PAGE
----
Independent research groups have uncovered a new class of proteins, called the chaplins, that function like amyloid fibrils to allow reproductive growth in the bacterium Streptomyces coelicolor. Amyloid proteins are most commonly recognized for their role in Alzheimers disease, where they aggregate into insoluble, mesh-like plaques in the brains of Alzheimers patients. This finding reveals an unprecedented role for amyloid-like proteins in Gram-positive bacteria.
S. coelicolor is a soil-dwelling bacterium that, along with its relatives, produces the majority of naturally derived antibiotics (e.g., tetracycline and erythromycin), as well as many antitumor, antifungal, and immunosuppressant agents. Unlike most other prokaryotes, S. coelicolor has a complex life cycle, producing two different cell types depending upon environmental conditions: vegetative substrate hyphae that grow in moist soil, and aerial hyphae that grow in air and give rise to reproductive spores.
As published in the July 15th issue of Genes & Development, independent research carried out by Dr. Marie Elliot, Dr. Mark Buttner and colleagues at the John Innes Centre (UK) and Stanford University (USA), and by Dennis Claessen, Dr. Lubbert Dijkhuizen, Dr. Han Wösten and colleagues at the University of Groningen and the University of Utrecht (Netherlands), have identified the chaplin protein family as essential mediators of aerial S. coelicolor growth. The research in the Netherlands was funded by a grant of the National Programme EET (Economy, Ecology and Technology) to find biological alternatives for the environmentally harmful antifouling compounds used today on ships.
Heather Cosel | EurekAlert!
Cancer diagnosis: no more needles?
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The more electronics steer, accelerate and brake cars, the more important it is to protect them against cyber-attacks. That is why 15 partners from industry and academia will work together over the next three years on new approaches to IT security in self-driving cars. The joint project goes by the name Security For Connected, Autonomous Cars (SecForCARs) and has funding of €7.2 million from the German Federal Ministry of Education and Research. Infineon is leading the project.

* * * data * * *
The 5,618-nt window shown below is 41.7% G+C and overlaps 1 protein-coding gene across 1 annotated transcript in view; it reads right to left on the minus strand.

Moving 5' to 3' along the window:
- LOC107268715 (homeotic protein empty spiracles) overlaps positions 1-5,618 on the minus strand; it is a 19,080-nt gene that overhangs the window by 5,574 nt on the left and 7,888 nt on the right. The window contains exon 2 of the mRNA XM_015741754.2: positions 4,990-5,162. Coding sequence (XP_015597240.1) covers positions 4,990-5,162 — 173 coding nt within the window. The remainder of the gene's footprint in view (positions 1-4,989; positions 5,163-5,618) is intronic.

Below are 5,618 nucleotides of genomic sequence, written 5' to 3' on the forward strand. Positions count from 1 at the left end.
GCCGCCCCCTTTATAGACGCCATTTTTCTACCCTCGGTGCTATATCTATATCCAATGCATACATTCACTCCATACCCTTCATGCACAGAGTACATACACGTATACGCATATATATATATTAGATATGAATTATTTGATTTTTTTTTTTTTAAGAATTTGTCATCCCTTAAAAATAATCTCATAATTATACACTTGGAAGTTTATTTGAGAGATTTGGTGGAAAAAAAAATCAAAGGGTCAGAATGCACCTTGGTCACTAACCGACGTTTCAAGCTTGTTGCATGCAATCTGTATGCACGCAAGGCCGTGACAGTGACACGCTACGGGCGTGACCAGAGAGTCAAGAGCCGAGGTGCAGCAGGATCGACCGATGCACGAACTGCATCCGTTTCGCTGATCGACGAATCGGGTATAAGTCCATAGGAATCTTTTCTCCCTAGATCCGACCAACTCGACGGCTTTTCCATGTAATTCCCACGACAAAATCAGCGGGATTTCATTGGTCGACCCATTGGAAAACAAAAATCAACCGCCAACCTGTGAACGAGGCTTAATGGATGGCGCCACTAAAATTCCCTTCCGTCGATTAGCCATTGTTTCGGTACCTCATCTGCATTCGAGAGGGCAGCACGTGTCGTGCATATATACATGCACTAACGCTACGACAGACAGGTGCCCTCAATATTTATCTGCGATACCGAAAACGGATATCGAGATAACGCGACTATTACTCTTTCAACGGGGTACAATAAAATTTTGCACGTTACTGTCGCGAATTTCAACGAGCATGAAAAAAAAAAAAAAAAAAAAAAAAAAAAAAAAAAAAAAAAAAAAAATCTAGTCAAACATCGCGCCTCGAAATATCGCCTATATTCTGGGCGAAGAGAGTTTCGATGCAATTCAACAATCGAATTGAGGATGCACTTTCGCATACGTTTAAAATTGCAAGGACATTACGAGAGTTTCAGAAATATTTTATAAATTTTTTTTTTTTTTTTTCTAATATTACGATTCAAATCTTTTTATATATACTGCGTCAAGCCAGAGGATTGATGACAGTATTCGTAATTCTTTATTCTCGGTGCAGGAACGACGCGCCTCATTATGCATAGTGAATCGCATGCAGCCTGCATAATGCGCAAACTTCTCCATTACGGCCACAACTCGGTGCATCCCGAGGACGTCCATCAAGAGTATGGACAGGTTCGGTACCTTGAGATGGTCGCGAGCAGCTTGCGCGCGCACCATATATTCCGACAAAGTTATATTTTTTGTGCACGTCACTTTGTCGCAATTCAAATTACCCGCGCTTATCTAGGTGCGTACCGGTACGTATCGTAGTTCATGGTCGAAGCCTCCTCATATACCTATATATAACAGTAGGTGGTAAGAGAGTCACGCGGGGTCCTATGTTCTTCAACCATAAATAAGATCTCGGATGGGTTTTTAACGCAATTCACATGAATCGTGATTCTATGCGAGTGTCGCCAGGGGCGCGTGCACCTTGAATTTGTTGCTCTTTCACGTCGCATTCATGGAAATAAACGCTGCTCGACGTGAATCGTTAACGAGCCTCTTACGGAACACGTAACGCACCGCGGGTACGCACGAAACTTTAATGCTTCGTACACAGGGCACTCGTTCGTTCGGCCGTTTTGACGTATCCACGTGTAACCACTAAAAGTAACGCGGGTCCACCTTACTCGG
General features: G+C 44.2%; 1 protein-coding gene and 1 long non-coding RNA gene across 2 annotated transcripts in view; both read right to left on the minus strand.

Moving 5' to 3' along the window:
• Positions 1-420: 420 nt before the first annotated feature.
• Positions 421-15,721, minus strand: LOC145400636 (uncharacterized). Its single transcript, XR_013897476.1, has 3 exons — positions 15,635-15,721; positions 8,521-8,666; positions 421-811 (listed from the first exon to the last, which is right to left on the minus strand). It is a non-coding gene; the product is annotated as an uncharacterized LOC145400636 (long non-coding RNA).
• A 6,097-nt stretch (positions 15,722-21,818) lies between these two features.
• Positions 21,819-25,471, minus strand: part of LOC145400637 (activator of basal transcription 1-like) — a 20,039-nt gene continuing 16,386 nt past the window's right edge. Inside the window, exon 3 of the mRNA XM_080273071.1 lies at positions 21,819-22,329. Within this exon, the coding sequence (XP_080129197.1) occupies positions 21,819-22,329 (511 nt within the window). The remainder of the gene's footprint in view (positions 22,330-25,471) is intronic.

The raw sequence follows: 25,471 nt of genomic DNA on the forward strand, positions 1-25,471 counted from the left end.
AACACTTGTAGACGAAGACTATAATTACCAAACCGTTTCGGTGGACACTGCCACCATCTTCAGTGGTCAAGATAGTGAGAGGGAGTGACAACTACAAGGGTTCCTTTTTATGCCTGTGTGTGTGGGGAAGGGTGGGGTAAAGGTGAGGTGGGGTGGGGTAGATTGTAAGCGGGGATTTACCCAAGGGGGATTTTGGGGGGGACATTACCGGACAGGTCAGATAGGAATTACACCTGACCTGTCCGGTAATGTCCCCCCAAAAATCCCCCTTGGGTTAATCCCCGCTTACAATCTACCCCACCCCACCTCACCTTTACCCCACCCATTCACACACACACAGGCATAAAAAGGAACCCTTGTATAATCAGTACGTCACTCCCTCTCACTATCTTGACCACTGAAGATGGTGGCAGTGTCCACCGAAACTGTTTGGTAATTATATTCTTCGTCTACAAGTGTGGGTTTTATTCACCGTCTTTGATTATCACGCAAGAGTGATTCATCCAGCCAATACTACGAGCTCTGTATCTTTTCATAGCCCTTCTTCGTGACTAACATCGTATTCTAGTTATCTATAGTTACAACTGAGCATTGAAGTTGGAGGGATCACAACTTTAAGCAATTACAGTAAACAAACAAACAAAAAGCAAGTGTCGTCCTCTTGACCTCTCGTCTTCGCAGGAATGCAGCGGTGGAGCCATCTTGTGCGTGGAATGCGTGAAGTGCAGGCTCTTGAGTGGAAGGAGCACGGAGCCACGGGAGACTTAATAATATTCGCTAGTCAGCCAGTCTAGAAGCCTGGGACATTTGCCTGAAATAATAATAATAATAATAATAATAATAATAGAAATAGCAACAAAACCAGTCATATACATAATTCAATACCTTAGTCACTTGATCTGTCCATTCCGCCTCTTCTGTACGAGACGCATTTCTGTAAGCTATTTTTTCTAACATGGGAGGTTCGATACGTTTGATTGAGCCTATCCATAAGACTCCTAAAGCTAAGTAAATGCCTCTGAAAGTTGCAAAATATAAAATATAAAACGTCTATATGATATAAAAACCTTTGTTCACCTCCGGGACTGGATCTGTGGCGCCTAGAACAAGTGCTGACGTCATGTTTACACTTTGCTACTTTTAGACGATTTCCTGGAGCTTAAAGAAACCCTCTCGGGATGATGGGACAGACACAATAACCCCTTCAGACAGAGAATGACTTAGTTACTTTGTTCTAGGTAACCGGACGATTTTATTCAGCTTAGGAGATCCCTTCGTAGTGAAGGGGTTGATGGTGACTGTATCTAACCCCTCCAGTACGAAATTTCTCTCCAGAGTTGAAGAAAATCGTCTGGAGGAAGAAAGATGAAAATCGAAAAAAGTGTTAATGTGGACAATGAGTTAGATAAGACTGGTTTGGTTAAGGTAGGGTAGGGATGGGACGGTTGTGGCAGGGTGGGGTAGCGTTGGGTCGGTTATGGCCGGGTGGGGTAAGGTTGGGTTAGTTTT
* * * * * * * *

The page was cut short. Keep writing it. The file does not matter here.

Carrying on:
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A research team led by physicists at the Technical University of Munich (TUM) has developed molecular nanoswitches that can be toggled between two structurally different states using an applied voltage. They can serve as the basis for a pioneering class of devices that could replace silicon-based components with organic molecules.
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At the LASYS 2018, from June 5th to 7th, the Laser Zentrum Hannover e.V. (LZH) will be showcasing processes for the laser material processing of tomorrow in hall 4 at stand 4E75. With blown bomb shells the LZH will present first results of a research project on civil security.
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There are videos on the internet that can make one marvel at technology. For example, a smartphone is casually bent around the arm or a thin-film display is rolled in all directions and with almost every diameter. From the user's point of view, this looks fantastic. From a professional point of view, however, the question arises: Is that already possible?
At Display Week 2018, scientists from the Fraunhofer Institute for Applied Polymer Research IAP will be demonstrating today’s technological possibilities and...
So-called quantum many-body scars allow quantum systems to stay out of equilibrium much longer, explaining experiment | Study published in Nature Physics
Recently, researchers from Harvard and MIT succeeded in trapping a record 53 atoms and individually controlling their quantum state, realizing what is called a...
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